As a fan there is not much you can do but wait and see what happens. I would encourage all of you to visit NFLlockout.com and sign the petition to help block the lockout. Also you can call or email any one connected to the NFL in attempt to prevent this from happening.
Also please take this post and pass it around, disperse it through twitter and facebook, whatever it takes to spread the word and let people know.
Commissioner Roger Goodell sent out a mass email today to nearly 2M NFL fans exuding his confidence that he feels the deal will get done. Some of you may have received this email, and some of you may not, but I have inlcuded the email in it’s entirity for those who did not receive it.
With one of the most exciting regular seasons now completed and the playoffs about to begin, let me first thank you and all NFL fans for your incredible support. Many fans have been asking me where we stand on signing a new collective bargaining agreement with the players union. Let me update you and be clear at the outset:
I know we can and will reach an agreement.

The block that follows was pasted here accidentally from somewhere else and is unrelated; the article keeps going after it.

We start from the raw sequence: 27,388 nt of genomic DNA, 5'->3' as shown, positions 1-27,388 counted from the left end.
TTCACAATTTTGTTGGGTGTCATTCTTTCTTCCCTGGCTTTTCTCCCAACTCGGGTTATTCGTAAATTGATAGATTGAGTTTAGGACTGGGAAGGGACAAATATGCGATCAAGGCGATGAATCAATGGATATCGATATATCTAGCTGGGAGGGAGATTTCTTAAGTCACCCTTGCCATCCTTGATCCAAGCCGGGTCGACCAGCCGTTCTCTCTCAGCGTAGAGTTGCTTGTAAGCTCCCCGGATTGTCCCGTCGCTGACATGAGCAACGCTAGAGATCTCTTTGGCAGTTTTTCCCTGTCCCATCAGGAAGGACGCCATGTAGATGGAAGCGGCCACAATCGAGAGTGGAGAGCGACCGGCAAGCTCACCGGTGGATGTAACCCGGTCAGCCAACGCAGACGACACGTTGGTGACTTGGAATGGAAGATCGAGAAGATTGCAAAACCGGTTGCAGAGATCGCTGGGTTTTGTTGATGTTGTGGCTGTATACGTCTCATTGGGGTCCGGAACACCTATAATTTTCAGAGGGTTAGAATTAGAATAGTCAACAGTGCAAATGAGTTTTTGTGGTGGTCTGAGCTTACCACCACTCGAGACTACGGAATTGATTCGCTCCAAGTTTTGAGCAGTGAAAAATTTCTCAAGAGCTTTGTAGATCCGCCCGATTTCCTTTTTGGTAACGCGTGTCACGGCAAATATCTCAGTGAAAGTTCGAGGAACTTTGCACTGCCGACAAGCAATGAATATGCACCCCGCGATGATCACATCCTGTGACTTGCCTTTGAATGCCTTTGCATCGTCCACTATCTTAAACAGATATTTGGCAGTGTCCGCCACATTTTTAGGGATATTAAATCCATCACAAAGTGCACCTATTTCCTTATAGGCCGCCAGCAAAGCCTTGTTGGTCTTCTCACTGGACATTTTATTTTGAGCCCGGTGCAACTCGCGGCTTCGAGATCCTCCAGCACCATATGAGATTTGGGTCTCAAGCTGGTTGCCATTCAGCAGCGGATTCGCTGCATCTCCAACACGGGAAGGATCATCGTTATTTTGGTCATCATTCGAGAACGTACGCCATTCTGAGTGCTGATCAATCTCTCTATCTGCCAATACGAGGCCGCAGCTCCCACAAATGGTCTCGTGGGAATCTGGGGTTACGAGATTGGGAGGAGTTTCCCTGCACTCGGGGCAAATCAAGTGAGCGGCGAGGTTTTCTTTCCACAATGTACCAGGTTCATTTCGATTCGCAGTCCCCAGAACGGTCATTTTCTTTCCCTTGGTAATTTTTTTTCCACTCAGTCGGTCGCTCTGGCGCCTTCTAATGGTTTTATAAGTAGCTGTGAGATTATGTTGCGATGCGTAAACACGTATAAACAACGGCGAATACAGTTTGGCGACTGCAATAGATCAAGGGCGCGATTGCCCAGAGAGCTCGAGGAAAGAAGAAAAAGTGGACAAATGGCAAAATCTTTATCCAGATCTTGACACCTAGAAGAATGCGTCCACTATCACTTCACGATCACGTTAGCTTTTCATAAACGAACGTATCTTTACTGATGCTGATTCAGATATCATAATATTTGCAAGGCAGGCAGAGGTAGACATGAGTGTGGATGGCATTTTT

My goal as Commissioner now is to help our teams and players find a solution that is fair to everyone and ensures that football becomes more popular, accessible, and fun. We want the next decade to be the best yet for our fans, and I’m ready to work day and night to make that happen.
We’ve come a long way. Compare where we are today with 10 years ago. From player accountability to player safety, more and better television coverage, upgrading the in-stadium experience, innovations like the RedZone channel, the Draft in prime time and playing the Pro Bowl before the Super Bowl, we are focused on doing what’s best for the players, teams, and fans. My priority is and always will be the game and the fans who love our game.
The NFL is great because fans care deeply about it. Economic conditions, however, have changed dramatically inside and outside the NFL since 2006 when we negotiated the last CBA. A 10 percent unemployment rate hurts us all. Fans have limited budgets and rightly want the most for their money. I get it.
Yes, NFL players deserve to be paid well. Unfortunately, economic realities are forcing everyone to make tough choices and the NFL is no different.
These are not easy negotiations, but the outcome can be positive. If both sides give a little, everyone, including fans, will get a lot and the game will improve through innovation.